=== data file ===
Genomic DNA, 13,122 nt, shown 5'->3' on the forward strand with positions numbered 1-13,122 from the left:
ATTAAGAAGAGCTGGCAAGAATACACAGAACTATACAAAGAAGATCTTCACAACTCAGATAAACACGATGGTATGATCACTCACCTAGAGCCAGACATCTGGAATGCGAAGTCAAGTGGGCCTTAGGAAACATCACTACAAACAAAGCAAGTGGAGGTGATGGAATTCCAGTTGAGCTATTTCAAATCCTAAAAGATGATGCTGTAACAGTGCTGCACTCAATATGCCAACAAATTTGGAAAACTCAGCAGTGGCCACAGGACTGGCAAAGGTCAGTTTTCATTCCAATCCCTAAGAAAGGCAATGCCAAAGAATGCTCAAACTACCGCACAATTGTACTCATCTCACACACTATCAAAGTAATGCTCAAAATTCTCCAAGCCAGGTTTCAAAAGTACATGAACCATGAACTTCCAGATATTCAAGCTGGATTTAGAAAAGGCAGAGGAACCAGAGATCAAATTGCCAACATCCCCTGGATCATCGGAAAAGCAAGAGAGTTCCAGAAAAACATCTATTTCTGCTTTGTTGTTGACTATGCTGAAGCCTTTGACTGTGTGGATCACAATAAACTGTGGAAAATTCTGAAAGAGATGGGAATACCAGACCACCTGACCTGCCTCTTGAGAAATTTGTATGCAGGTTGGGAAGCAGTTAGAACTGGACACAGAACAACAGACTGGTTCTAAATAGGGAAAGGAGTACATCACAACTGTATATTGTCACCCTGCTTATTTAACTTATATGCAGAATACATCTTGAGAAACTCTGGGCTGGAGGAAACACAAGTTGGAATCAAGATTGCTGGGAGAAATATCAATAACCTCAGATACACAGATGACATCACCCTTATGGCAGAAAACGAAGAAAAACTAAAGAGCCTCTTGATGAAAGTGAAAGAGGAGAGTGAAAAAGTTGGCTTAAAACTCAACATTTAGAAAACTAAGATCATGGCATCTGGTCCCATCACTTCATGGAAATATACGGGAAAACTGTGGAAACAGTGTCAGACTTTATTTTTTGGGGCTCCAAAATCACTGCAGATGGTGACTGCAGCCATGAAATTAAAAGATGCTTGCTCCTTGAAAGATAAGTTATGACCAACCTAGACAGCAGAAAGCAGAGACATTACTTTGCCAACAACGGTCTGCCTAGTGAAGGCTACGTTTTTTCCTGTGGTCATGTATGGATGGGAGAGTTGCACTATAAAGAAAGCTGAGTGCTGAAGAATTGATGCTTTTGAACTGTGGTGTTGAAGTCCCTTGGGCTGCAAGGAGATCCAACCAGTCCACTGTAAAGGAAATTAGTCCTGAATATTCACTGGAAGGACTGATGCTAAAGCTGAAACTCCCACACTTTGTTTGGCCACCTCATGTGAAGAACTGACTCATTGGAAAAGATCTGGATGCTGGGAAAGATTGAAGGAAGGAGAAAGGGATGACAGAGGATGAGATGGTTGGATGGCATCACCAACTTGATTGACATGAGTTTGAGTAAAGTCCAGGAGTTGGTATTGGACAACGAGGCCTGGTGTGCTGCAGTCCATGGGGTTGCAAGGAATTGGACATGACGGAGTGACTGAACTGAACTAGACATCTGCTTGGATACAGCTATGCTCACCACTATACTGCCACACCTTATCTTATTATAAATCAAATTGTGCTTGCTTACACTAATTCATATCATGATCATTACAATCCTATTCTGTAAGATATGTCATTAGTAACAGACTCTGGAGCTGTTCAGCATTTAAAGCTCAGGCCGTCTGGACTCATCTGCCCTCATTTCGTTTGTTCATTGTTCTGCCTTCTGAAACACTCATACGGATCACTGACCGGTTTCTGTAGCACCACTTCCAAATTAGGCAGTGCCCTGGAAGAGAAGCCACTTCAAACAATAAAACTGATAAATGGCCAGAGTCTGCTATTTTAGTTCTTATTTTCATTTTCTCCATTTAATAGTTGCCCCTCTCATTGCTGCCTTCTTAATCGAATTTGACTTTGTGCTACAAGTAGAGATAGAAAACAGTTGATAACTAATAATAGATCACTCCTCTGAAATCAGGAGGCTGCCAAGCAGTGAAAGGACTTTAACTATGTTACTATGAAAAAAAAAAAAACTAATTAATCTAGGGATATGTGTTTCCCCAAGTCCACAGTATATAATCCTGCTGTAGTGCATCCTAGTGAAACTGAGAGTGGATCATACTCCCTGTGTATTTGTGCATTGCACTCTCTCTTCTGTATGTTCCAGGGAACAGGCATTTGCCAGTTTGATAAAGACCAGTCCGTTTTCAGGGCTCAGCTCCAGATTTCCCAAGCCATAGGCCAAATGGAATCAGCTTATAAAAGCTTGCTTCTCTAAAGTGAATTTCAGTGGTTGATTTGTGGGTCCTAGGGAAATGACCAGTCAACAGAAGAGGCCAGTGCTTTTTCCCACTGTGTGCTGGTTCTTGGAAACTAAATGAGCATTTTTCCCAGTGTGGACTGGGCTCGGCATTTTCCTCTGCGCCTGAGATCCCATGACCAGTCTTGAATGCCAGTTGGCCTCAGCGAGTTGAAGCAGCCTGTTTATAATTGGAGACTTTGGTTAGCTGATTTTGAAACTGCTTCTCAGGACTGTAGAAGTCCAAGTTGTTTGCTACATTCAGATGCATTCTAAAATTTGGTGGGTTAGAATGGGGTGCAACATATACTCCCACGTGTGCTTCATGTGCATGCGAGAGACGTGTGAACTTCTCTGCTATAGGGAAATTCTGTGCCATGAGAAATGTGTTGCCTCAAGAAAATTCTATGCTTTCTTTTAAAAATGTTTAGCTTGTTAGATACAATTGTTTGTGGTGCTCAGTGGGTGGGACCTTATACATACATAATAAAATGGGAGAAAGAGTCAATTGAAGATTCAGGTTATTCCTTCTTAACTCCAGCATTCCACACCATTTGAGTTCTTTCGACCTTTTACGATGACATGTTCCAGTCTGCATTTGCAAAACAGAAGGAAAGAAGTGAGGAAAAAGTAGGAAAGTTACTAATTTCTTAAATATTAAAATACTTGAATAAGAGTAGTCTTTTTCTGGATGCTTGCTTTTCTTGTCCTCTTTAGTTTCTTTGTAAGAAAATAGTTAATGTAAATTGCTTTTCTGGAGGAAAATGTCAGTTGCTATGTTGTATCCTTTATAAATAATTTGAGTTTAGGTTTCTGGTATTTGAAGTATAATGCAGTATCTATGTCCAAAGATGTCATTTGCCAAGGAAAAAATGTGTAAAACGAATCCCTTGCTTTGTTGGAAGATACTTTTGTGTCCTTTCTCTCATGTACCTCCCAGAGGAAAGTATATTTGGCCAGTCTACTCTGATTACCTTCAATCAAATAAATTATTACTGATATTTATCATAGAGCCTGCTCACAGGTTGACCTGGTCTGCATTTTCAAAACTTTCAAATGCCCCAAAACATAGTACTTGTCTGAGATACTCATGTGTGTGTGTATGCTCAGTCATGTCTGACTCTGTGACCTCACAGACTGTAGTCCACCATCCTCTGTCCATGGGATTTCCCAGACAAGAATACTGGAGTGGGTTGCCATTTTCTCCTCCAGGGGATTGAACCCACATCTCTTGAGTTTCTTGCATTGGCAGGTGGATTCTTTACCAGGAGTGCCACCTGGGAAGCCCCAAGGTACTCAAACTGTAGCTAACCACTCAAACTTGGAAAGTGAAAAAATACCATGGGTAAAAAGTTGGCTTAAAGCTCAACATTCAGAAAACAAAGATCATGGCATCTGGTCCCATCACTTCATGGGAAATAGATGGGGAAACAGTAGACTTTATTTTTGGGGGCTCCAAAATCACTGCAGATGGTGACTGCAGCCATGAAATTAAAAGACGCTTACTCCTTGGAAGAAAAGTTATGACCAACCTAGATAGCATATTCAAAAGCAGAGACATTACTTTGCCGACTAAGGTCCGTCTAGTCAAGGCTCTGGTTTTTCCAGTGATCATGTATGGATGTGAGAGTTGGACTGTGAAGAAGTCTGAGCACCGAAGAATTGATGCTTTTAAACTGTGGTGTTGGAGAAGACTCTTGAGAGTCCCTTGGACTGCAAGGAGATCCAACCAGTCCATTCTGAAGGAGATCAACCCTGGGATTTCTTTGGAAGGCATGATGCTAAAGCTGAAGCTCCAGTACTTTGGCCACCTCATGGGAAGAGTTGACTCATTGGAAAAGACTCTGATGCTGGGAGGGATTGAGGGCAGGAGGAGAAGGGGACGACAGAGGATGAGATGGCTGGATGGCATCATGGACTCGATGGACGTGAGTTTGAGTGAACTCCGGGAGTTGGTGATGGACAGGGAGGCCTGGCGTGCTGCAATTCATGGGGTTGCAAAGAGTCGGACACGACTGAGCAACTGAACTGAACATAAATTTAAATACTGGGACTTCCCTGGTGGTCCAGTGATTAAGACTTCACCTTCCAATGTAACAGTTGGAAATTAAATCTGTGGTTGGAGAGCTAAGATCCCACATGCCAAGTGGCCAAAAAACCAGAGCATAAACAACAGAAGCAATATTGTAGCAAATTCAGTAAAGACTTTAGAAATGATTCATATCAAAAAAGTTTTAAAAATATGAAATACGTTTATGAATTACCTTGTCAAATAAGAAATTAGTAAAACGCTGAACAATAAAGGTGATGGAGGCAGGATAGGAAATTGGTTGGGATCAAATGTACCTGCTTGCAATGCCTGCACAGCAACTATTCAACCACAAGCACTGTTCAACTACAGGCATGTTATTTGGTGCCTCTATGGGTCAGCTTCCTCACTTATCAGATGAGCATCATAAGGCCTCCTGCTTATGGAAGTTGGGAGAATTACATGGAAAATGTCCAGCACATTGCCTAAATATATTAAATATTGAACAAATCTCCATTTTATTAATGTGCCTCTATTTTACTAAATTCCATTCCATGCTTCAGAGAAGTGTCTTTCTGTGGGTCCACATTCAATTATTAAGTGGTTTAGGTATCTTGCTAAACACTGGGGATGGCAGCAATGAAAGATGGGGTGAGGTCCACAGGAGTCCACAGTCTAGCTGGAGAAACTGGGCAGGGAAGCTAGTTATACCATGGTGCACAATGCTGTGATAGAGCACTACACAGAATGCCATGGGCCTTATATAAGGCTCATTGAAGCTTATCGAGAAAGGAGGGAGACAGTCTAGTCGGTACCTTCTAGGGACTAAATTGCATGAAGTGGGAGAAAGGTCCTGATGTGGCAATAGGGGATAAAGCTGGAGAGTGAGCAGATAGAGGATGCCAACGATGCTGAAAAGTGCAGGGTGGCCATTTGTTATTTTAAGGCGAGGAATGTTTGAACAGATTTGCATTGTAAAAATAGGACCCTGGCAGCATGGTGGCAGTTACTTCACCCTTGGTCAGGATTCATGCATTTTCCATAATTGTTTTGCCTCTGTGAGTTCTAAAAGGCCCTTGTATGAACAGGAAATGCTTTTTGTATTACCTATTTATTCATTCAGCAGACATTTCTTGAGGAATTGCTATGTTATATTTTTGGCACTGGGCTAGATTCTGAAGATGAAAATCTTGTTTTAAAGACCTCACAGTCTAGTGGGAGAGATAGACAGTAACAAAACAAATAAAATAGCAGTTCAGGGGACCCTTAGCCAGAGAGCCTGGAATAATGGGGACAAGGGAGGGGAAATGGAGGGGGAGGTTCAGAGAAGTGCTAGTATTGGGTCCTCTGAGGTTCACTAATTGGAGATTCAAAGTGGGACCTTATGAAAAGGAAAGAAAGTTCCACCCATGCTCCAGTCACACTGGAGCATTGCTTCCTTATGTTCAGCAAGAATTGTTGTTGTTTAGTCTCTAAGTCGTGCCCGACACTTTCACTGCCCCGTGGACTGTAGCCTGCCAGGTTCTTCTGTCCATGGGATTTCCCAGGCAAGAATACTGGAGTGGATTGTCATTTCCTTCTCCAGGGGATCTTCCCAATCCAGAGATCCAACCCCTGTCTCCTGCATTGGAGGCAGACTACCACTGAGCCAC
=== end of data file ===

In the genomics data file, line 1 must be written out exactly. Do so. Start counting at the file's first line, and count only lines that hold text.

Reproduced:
Genomic DNA, 13,122 nt, shown 5'->3' on the forward strand with positions numbered 1-13,122 from the left: